So of all the new pipeline drugs mentioned in this post, what is particularly compelling?  I'm probably most excited by the PARP inhibitors and ASA-404, all of which have a real chance to stand out from the crowd.  We'll see this time next year whether that turns out to be a good prediction or not!

Further updates of interesting compounds in development will continue o
n this blog next year.

Of course, if anyone has any other favourites they're following in oncology, please add them in the comments or drop me an email.  We'd love to hear what others think.

3 Responses to “What's hot in oncology? A review of 2009 and predictions for 2010”

  1. craig

    Could you please elaborate on what you mean by this?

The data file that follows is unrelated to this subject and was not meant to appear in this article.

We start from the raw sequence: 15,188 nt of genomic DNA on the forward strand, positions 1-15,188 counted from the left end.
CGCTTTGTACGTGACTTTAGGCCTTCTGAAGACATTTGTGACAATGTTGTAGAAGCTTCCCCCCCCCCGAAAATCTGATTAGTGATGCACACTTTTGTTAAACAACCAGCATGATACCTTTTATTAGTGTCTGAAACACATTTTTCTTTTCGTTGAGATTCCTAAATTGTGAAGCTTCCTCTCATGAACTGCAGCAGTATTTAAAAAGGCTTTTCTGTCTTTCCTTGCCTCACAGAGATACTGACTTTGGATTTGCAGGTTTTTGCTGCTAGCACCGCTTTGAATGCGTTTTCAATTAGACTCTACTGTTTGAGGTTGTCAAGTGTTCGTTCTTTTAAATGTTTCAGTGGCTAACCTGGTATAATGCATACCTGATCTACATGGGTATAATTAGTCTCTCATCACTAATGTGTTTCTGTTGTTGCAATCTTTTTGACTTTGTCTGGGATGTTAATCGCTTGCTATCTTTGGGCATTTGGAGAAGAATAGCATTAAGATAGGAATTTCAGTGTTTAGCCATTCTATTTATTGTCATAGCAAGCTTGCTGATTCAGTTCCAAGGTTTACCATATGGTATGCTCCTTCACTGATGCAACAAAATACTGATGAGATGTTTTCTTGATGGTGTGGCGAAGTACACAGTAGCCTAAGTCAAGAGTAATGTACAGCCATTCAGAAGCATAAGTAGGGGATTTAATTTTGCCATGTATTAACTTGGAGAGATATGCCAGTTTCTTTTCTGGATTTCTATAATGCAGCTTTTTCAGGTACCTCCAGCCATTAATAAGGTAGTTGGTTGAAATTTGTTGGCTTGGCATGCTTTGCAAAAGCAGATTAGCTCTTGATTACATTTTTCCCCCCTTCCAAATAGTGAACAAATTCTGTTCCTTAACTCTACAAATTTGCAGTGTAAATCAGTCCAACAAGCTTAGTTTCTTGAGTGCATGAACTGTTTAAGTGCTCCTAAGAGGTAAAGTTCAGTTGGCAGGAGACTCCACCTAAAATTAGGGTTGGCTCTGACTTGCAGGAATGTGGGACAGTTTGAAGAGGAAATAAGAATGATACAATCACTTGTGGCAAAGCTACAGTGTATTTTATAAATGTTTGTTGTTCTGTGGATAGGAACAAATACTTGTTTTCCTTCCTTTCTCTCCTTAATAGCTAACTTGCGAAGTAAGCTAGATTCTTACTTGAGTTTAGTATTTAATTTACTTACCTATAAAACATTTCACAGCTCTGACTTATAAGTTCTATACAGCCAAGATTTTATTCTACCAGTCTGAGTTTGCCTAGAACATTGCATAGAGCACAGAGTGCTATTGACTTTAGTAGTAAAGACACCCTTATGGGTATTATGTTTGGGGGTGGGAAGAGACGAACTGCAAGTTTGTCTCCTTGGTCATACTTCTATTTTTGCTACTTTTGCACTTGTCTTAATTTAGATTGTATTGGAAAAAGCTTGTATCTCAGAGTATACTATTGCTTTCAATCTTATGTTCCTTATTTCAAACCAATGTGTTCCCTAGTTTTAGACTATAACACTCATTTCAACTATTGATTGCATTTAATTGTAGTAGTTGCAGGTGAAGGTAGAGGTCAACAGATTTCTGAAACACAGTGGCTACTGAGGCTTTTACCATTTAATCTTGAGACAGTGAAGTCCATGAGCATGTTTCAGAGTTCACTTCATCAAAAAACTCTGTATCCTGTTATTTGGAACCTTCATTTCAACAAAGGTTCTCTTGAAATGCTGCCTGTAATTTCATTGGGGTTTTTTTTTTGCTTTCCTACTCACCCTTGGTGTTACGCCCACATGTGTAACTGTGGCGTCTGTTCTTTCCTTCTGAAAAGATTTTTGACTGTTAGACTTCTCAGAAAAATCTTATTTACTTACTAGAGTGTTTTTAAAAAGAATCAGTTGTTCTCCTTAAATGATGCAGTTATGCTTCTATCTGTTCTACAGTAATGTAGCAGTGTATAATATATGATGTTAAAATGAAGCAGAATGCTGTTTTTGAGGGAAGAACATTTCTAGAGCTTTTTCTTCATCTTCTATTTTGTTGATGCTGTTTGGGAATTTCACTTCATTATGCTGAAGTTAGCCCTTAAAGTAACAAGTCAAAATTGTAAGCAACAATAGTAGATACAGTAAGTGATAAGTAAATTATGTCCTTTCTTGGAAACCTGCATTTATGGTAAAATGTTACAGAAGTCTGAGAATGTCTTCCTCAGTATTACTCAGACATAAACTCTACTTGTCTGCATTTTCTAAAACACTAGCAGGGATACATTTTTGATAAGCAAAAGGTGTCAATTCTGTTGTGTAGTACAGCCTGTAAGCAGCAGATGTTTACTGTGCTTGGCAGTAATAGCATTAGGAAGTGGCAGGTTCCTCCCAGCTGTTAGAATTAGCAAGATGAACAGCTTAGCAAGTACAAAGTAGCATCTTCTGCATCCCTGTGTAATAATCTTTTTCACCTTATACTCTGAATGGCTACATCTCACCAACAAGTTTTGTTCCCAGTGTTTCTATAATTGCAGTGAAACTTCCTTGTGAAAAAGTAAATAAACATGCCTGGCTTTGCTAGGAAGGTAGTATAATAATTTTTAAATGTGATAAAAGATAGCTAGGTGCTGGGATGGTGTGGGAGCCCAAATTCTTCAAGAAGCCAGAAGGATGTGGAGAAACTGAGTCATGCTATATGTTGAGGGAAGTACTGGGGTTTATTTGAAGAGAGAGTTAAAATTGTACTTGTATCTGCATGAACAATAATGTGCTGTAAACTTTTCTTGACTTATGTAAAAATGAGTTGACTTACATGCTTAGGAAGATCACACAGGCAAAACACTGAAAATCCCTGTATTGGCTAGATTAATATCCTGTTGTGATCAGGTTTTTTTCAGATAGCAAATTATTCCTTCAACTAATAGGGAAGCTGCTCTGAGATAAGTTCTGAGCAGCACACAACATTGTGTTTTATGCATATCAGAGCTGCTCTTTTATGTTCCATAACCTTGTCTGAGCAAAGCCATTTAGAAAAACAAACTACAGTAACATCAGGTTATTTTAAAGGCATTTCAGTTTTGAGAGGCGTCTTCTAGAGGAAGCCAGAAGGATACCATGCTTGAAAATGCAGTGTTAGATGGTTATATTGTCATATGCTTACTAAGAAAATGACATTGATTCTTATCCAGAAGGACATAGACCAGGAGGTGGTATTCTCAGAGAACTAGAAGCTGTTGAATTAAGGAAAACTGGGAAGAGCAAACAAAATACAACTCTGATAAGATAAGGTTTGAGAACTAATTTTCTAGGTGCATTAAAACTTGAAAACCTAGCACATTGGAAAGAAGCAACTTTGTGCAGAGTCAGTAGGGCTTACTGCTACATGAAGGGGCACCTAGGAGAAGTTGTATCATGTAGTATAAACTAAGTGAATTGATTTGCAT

“What I do know is that KOL’s I spoke to who participated in the trial noted that those patients who did respond tended to do very well in a heavily pretreated setting.”
    KOLs?
    Also, I agree. I have no idea why Ariad chose this type of trial for a Phase 3. Every patient in the trial is essentially “stable” (for all we know, chemo ‘cured’ some, all, or none of these patients). Assuming the chemo cured a large population in these patients, and, by chance, a lot of these patients are in the placebo-arm, it could literally skew the entire trial results to show that ridaforolimus doesn’t work at all.
    At least in the P2 trials, all patients were refractory, and progressing, so there was clear evidence that the drug was shrinking tumors in PET scans, etc.
    Ariad has a really poor management team IMO

  2. MaverickNY

    Hi Craig,
    Sorry for using jargon; KOL’s are Key Opinion Leaders or academic experts who participate in the clinical trials.